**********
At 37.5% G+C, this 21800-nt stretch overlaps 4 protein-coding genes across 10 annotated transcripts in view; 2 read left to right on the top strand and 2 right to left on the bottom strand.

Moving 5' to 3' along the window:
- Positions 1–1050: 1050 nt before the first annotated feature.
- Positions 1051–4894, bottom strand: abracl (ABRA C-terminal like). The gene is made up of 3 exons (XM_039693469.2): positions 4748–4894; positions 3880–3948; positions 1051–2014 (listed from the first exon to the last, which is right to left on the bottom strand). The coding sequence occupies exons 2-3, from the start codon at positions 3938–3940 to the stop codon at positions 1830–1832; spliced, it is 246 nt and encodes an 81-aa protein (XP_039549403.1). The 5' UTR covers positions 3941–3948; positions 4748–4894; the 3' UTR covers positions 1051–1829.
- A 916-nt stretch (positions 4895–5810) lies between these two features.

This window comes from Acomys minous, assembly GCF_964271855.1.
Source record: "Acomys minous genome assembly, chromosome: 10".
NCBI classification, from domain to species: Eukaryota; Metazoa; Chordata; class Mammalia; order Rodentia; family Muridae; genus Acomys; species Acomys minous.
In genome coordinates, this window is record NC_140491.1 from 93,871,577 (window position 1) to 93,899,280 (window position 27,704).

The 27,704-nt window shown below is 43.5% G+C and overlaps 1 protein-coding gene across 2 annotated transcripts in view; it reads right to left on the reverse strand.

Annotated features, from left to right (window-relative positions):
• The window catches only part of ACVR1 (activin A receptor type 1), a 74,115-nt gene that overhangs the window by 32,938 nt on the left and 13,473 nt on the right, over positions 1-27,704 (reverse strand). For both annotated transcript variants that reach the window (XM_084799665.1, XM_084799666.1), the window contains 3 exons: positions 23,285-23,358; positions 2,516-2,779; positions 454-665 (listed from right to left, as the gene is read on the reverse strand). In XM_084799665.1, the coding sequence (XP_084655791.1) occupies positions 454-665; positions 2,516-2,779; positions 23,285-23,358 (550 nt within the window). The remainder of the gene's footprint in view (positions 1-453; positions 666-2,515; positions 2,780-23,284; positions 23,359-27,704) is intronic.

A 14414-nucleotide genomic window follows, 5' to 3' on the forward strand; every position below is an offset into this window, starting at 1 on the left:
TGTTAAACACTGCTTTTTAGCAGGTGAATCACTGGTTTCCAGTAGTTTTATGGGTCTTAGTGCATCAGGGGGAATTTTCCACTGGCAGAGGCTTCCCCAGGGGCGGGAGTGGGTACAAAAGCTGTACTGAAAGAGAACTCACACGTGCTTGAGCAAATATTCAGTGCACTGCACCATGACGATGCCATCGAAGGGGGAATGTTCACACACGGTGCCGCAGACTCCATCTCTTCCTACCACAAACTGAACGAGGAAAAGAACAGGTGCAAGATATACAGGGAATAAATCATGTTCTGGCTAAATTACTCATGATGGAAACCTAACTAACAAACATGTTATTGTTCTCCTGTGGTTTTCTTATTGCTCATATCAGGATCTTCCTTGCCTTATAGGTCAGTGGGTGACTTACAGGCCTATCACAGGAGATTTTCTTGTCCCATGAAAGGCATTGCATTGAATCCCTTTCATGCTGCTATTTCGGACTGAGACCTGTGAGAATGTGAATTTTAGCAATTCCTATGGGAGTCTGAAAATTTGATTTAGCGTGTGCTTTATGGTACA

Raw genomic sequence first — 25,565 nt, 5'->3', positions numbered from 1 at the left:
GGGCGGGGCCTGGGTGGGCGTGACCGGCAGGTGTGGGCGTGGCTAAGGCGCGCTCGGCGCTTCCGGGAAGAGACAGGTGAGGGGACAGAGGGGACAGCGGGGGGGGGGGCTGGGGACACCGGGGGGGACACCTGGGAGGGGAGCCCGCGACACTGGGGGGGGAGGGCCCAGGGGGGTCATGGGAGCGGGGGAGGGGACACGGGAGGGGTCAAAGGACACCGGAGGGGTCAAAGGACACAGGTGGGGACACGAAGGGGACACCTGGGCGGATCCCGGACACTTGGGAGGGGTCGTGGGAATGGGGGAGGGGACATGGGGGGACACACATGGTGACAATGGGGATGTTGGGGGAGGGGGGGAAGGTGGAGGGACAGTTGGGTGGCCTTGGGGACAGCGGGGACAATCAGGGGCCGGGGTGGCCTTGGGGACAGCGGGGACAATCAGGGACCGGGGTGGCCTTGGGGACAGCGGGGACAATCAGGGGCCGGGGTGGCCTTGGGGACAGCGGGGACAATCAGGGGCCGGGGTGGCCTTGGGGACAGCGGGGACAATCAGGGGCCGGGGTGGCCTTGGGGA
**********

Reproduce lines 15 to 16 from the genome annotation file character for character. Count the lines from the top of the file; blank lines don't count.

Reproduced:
Raw genomic sequence first — 25,565 nt, 5'->3', positions numbered from 1 at the left:
GGGCGGGGCCTGGGTGGGCGTGACCGGCAGGTGTGGGCGTGGCTAAGGCGCGCTCGGCGCTTCCGGGAAGAGACAGGTGAGGGGACAGAGGGGACAGCGGGGGGGGGGGCTGGGGACACCGGGGGGGACACCTGGGAGGGGAGCCCGCGACACTGGGGGGGGAGGGCCCAGGGGGGTCATGGGAGCGGGGGAGGGGACACGGGAGGGGTCAAAGGACACCGGAGGGGTCAAAGGACACAGGTGGGGACACGAAGGGGACACCTGGGCGGATCCCGGACACTTGGGAGGGGTCGTGGGAATGGGGGAGGGGACATGGGGGGACACACATGGTGACAATGGGGATGTTGGGGGAGGGGGGGAAGGTGGAGGGACAGTTGGGTGGCCTTGGGGACAGCGGGGACAATCAGGGGCCGGGGTGGCCTTGGGGACAGCGGGGACAATCAGGGACCGGGGTGGCCTTGGGGACAGCGGGGACAATCAGGGGCCGGGGTGGCCTTGGGGACAGCGGGGACAATCAGGGGCCGGGGTGGCCTTGGGGACAGCGGGGACAATCAGGGGCCGGGGTGGCCTTGGGGA